Opening night of On The Board’s annual Northwest New Works Festival brought a studio theater showcase with a lot of wit, wisdom, and women with Things To Say. Three of the four pieces (by ilvs strauss, Linda Austin, and Sarah Rudinoff) were solo movement and speaking works, which made for an interesting variation on a theme—each bringing their own brand of hilarity and frankness. All three solos contained some kind of tongue and cheek presentation of stereotypical femininity, usually a variation on vouging or posturing, and each candidly addressed sex, poop, masturbation, and other similarly “unseemly” topics. The result was three honest portraits of real women.
In Is This Real Life, Seattle theater favorite Rudinoff monologued on identifiable topics such as procrastination, internet escapism, therapy, and online identities—interacting with her phone as it was projected for the audience to see. “I’m supposed to be meditating,” she admitted, as she scrolled through dresses online. Choreography by Wade Madsen was minimal but acted as a perfect vehicle for Rudinoff’s self-deprecating wit. What was captivating about Rudinoff’s performance was that even in a full theater, it was as if she were speaking and performing only to you.
In a different take on the monologue, strauss’ voice sounded only over the speakers as she interacted creatively with her own inner dialogue on sea cucumbers, creation, and deciding not to have children. Sometimes she cocked an eyebrow suspiciously at her own voice, or moved in a fluid gestural manner that initiated in one limb, rippled through the ribcage and redirected into a facial expression. The intelligent play between the visual and sound elements gave the audience a rare and intimate glimpse into the complex world of another human, all while laughing their asses off. strauss understands exactly when to keep the humor dry and subtle, and when to get carried away—taking the audience along with her. Manifesto is metaphorical, beautiful, honest, and hilarious: strauss reveals herself and it is impossible not to love her.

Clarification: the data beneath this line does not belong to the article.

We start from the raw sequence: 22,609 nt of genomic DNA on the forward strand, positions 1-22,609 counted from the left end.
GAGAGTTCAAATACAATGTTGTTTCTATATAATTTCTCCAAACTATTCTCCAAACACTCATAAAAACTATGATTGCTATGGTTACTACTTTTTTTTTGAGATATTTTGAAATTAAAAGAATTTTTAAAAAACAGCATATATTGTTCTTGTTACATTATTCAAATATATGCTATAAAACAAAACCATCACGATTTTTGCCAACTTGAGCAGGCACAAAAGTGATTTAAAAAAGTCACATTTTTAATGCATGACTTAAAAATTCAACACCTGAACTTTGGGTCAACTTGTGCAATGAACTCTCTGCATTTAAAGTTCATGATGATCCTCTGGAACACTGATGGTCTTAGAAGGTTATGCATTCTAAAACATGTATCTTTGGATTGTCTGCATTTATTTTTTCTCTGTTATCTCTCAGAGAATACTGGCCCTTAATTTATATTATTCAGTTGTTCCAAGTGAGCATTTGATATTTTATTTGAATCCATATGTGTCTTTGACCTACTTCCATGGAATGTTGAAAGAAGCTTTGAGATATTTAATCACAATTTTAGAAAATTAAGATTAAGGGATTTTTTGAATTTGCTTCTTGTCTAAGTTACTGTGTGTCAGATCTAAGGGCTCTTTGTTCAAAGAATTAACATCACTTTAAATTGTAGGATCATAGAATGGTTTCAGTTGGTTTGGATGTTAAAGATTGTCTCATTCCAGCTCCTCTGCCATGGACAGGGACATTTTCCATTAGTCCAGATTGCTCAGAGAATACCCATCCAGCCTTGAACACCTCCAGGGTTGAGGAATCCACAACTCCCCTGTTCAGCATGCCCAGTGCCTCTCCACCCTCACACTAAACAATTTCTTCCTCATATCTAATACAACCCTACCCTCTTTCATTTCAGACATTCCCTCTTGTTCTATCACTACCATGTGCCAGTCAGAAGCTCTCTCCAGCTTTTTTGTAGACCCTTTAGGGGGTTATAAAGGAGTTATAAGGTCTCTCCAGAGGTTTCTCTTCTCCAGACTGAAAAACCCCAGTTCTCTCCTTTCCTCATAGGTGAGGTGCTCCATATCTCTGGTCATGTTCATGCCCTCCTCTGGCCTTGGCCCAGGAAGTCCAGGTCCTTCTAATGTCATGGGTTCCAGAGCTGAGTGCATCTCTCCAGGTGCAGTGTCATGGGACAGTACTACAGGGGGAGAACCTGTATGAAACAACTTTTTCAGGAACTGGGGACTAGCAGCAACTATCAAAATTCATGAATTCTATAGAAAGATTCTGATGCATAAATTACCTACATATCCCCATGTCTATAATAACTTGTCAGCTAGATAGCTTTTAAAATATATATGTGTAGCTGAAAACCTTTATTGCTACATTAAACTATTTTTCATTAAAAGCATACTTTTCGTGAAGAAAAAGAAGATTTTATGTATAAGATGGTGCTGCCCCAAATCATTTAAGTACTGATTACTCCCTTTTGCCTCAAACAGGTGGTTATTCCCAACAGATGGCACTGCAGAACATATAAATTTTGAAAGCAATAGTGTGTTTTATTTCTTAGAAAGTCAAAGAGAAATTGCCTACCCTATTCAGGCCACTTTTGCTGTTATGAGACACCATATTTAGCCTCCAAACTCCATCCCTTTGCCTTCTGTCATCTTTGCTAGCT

Austin’s solo, Hummingbird, was a bit more abstract and intentionally sloppy, but also addressed issues of womanhood and aging. She started flopped over a carpeted cat house as her leopard-printed stocking feet ran in place. “Go, go, go! Faster!” she intoned to herself. She moved from inane task to inane task: throwing her shoe at a target, knocking down flags with a tiny fan, repeating—and forgetting—her grocery list. Watching Austin is like watching the curious personal habits of someone who doesn’t know they are being watched. The scattered quality of the performance felt refreshingly honest, even if less neatly bundled.
A complete change in tone for the evening was Anna Conners’ YOURS, but don’t kiss me, a precise, rhythmic group piece for five muscular dancers in tight-fitting gray-scale fitness wear. To start they stood scattered throughout the space, staring through the audience as if catching someone’s eye on the other side. The dancers layered in athletic movement that quickly flowed between hard and soft. Occasionally a single dancer would break out of sharp unison phrases to pause in performed-human: grazing their face with a hand or a subtle glance of uncertainty. Lorraine Lau and Brittani Karhoff in particular stood out both for their exquisite dancing and mature presence. Then at the end of what would otherwise have been a pure dance piece, a video camera and tripod showed up, projecting a live feed of the audience that the dancers then watched. The audience broke out in goofy giggles upon seeing themselves on camera—making an awkward ending to an otherwise serious-toned piece. The concept seemed forced at best and unsupported by the choreography.
Northwest New Works Festival continues this weekend with a different lineup. For information and tickets, visit ontheboards.org.